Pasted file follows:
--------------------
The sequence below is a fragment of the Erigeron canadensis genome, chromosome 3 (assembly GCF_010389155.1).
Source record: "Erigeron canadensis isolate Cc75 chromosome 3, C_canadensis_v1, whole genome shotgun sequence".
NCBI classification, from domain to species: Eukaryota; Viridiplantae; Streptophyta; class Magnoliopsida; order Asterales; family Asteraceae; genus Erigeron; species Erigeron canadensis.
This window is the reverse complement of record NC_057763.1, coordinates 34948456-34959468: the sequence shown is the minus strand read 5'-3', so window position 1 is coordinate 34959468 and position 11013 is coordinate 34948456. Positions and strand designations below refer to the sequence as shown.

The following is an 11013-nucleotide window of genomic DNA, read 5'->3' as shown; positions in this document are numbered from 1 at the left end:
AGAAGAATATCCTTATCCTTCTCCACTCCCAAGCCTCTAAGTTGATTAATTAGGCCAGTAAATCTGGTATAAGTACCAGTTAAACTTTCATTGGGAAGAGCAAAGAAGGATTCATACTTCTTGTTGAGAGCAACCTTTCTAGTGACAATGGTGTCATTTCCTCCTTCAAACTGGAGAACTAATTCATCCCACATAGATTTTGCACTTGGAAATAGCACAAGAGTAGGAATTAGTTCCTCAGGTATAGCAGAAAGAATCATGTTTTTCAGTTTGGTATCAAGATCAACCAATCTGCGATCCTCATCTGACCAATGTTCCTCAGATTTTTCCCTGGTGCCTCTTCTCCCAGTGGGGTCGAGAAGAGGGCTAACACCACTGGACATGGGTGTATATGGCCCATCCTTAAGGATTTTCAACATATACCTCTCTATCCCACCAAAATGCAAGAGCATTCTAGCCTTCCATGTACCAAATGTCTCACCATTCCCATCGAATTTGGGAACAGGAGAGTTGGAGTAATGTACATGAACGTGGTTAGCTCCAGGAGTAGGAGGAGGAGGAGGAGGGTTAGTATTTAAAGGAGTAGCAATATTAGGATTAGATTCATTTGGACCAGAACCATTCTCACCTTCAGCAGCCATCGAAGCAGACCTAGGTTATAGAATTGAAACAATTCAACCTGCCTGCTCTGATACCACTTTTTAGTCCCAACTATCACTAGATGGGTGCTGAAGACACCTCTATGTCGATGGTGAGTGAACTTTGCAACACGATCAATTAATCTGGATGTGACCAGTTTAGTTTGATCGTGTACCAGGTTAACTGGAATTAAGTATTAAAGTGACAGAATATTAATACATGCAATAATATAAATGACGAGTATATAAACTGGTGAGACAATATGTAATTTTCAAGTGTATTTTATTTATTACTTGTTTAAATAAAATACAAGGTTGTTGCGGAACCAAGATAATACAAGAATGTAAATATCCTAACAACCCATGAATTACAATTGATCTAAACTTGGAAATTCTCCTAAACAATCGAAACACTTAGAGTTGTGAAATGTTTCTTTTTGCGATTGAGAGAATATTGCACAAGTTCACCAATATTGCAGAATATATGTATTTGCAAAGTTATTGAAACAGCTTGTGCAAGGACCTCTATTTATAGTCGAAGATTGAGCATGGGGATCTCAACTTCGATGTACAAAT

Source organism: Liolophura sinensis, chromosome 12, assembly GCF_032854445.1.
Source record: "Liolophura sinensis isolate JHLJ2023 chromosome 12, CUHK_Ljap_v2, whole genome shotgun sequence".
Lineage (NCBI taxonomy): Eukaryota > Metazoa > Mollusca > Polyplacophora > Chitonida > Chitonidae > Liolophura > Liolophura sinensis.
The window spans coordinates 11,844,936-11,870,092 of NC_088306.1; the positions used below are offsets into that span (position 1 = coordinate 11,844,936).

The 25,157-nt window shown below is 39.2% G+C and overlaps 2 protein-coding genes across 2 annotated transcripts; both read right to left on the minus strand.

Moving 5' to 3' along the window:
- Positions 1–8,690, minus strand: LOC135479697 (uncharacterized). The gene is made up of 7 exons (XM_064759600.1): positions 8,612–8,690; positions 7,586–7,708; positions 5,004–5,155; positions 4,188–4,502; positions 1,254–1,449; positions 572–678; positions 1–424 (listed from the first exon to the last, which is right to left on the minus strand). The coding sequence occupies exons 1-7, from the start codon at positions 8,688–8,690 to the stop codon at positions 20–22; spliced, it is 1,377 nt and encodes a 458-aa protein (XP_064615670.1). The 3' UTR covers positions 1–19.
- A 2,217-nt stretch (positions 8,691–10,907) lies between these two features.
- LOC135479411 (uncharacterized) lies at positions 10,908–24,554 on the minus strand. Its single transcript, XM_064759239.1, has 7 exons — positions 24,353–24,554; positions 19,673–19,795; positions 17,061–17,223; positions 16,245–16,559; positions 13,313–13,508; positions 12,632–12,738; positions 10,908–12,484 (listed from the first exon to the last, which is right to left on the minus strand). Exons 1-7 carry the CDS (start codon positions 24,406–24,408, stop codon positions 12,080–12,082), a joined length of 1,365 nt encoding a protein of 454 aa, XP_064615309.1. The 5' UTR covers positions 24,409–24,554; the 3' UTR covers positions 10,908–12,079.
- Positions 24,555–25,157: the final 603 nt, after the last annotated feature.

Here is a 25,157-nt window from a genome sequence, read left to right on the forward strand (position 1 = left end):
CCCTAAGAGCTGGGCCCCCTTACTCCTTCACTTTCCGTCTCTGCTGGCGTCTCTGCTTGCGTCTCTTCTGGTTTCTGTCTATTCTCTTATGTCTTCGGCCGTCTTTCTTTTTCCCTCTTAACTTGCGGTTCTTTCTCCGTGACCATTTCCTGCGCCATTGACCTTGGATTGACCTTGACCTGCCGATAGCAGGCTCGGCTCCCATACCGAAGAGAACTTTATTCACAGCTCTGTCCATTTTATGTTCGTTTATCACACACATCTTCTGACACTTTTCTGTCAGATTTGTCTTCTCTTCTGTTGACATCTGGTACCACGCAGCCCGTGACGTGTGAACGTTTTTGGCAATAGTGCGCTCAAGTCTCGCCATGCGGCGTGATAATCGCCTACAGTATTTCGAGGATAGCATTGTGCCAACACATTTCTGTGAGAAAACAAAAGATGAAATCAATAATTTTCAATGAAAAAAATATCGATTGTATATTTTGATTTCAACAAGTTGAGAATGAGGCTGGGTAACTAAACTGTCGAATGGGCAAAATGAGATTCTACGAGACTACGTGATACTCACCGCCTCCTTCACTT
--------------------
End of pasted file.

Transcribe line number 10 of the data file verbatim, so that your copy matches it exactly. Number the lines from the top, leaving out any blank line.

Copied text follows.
The window spans coordinates 11,844,936-11,870,092 of NC_088306.1; the positions used below are offsets into that span (position 1 = coordinate 11,844,936).